We sat down with Paula and George to learn more about what it is like to open up a cafe in Berlin and keep it going. Keep reading to learn more:
Paula and George are Portuguese/Greek couple based in Berlin. They are the owners of the BEKAREI, a café/bakery in Dunckertsrasse 23 in Prenzlauer Berg. They opened in 2006 and offer Portuguese/Greek pastries like Pastel de Nata, Tigeladas, Pão de Deus, Tiropitakia and Bougatsa as well as croissants, cakes, bagels, bread and rolls.
LFB: Can you please tell us a little bit about yourselves and how you got started with the food industry?
Bekarei: Paula is Portuguese and my parents are from Greece, but we have both been living in Berlin for over 20 years now. We met in 2001 and have been a couple ever since. We both started with “non-gastronomic“ jobs. Paula used to be a teacher and I worked in the film industry as a director for 3D productions. In 2001, we decided to open a bar and start our second career in the hospitality industry. Then, in 2006, we opened the BEKAREI.
LFB: Can you tell us how Bekarei came to be?
Bekarei: As I mentioned, before we started in 2006, Paula and I had a little bar called „EKA“. The bar was also located at Prenzlauer Berg, but when we had our son we decided to make a professional restart. By that time, we discovered the little store at Dunckertraße 23. It was love at first sight: the retro style of the interior, the old counter and buffet, the original wallpaper from the 70’s and of course, the top situation in the heart of Prenzlauer Berg. The store used to be a bakery, but the owner retired and we decided to rent the place and rebuild the business. That is how everything began.
LFB: Are you the only Portuguese Bakery in Berlin?
Bekarei: No, we are not. Berlin has a lot of bakeries and as there are a lot Portuguese people here, there are other Portuguese bakeries too. But of course, we are the best
LFB: hat sets your restaurant/cafe apart from other establishments here is the overall experience and the presentation of the food and drinks. The interior design is so unique at Bekarei and has such an amazing retro vibe. Can you elaborate on the importance of this to you personally and what inspired the design?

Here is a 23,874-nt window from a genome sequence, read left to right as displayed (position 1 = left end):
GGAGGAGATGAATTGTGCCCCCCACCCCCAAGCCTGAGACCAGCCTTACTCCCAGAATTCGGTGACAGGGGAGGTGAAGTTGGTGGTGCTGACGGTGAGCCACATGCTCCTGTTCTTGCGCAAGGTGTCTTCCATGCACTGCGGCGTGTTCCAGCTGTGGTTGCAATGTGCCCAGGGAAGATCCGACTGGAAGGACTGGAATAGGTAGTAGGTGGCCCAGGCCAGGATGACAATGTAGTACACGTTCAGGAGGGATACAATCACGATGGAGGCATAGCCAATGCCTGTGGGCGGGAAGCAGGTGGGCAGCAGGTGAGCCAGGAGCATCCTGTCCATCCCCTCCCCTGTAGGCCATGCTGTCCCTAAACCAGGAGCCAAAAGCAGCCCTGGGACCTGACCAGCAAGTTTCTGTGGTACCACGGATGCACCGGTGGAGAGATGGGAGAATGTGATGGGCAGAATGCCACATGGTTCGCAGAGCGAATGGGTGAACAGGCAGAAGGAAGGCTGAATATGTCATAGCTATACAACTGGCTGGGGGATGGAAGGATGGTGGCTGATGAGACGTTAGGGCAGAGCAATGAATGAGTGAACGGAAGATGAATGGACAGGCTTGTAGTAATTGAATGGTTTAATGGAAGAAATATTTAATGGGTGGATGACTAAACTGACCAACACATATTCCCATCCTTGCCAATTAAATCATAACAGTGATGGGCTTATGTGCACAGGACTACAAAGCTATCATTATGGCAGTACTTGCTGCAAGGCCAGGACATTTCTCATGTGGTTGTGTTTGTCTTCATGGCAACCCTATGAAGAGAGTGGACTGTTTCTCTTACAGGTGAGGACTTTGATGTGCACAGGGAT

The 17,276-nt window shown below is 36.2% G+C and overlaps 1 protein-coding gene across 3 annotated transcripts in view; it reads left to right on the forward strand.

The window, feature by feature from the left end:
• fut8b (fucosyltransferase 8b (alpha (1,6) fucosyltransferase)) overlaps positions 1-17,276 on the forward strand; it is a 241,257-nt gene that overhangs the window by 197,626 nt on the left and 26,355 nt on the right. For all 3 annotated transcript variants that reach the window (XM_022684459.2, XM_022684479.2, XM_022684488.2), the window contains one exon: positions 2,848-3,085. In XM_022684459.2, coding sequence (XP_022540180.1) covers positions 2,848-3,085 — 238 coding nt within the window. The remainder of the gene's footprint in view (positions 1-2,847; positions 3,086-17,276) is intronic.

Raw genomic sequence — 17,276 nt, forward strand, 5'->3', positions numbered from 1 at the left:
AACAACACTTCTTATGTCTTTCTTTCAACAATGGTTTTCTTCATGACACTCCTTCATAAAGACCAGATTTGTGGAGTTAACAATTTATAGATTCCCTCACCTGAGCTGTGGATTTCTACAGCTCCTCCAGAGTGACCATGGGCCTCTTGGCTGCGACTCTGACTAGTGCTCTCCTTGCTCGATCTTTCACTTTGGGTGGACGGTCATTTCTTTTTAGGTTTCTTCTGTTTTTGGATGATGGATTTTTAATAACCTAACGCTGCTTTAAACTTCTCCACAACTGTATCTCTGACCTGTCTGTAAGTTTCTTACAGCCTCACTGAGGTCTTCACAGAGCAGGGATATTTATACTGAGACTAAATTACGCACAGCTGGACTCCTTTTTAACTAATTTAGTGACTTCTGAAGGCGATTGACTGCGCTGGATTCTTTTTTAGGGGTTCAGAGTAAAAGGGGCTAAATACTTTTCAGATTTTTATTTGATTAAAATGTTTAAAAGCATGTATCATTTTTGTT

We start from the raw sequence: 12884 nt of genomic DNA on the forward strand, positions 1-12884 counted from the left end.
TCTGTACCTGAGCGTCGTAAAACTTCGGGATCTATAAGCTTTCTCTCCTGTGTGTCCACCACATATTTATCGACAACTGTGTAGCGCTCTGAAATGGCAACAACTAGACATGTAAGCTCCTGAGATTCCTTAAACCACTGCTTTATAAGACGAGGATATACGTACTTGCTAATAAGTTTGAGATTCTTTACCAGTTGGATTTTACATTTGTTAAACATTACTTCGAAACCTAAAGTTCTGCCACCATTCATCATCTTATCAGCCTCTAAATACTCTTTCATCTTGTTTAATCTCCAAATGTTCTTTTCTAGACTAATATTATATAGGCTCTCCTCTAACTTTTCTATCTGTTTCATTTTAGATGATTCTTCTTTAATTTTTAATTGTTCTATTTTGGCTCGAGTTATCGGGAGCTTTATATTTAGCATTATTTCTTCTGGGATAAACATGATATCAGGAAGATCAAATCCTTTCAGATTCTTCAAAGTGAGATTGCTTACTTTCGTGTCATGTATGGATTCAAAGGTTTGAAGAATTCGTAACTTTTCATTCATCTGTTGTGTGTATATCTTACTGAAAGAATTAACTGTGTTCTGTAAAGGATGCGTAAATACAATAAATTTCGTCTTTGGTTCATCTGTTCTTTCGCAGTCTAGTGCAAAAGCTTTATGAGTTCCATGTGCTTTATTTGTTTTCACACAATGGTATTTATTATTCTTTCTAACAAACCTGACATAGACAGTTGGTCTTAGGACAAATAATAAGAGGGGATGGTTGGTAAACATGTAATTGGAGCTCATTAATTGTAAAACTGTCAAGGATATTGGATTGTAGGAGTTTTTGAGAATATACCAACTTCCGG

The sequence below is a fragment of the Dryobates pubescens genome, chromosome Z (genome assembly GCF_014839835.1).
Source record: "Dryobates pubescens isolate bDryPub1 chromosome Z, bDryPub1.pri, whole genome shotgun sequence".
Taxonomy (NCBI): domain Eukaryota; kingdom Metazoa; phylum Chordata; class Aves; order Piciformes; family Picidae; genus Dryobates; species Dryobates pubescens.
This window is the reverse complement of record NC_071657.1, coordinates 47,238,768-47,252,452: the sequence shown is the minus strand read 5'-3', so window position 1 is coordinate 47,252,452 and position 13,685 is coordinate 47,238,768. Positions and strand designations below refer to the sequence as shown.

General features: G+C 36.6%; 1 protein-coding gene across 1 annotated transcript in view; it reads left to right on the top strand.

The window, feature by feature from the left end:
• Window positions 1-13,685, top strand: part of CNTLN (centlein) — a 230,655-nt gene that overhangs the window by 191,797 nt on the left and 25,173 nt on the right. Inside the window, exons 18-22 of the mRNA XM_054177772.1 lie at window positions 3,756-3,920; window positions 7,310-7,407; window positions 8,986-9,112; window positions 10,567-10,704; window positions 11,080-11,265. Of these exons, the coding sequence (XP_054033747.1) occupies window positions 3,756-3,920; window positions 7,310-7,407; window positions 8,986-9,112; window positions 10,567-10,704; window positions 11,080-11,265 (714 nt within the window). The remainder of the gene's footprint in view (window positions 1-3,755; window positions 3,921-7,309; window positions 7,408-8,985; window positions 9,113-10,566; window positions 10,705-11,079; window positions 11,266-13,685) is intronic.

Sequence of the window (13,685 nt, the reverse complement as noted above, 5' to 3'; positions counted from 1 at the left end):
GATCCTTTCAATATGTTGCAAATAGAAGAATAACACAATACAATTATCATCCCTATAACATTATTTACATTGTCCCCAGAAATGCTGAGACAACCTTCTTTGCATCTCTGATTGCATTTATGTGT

Bekarei: There are two main differences between us and other cafés/bakeries. First of all – and most important – the quality of our products. We bake seven days a week, everything is handmade and we work with selected products only. Flour comes from a mill in Brandenburg for instance, we only use organic eggs and our vanilla is from Mexico – just three examples of how we work and what is important for us. On the other hand, there is the unique interior which makes the BEKAREI so special. The interior design is very retro and reminds of passed times when the wall was still up. This style creates a cosy atmosphere which is different to other cafés. Most of them are very minimal, white walls, Scandinavian furniture – stylish and beautiful of course, but we prefer rough edges, because that is what gives you profile.
LFB: Can you tell us a bit about what it is like to have your own restaurant/cafe
Bekarei: Whether you have a café or another business, being self-employed means that you are always on the run. And it’s not just about yourself and your career, you are also responsible for your team. There are so many decisions to make and so many people who rely on you. But I don’t want to complain, we both love what we do and that is probably the most important thing when you set up a business.
LFB: Why Berlin?
Bekarei: Just because we both love this city and even though we are not native Berliners, we feel at home here. We met here, we fell in love, we had our son here and of course, Berlin is an international metropolis.
LFB: What is the best part about being a small business in Berlin?
Bekarei: It is easier to maintain the personality of your business, because the more your business grows, the risk increases and sometimes you are forced to make decisions you don’t want to.
LFB: What is the hardest part about being a small business in Berlin (and in general)?
Bekarei: See number 6!
LFB: Is there a way for consumers as well as producers big and small to work together?
Bekarei: You need to support each other. We choose our producers very carefully and we are convinced that they offer good quality. So, if one of our customers asks where we get our flour or our milk, we always recommend our producers.
LFB: Should consumers always support local food establishments first?
Bekarei: It depends on your attitude and often also on your financial possibilities, as local products are often more expensive than products from abroad – which is kind of ironic. In my opinion, consumers indeed should support local food establishments and there are so many reasons why. It makes no sense to buy an apple from South Africa which ripens on a container ship, but couldn’t develop the aroma like an apple which grows on a tree somewhere in Germany or, even better, in Brandenburg. The taste of both apples is different and it stands to reason which one is better. Last but not least there also environmental and ethical reasons.
LFB: How many years have you been doing what you do?
Bekarei: We opened our bar 2001. So we have both been working in the gastronomic sector for 16 years now.
LFB: What kind of advice do you have for people who want to start business in the hospitality industry?
Bekarei: You need to be patient – most of the time with yourself. It also helps to have a good business plan
LFB: What advice do you have for people who have already started their own business in the hospitality industry but are struggling?
Bekarei: Same here – you need to be patient and it probably helps when you have a plan B. Success depends on so many factors and some of them are not predictable, sometimes it is just the wrong time and the wrong place!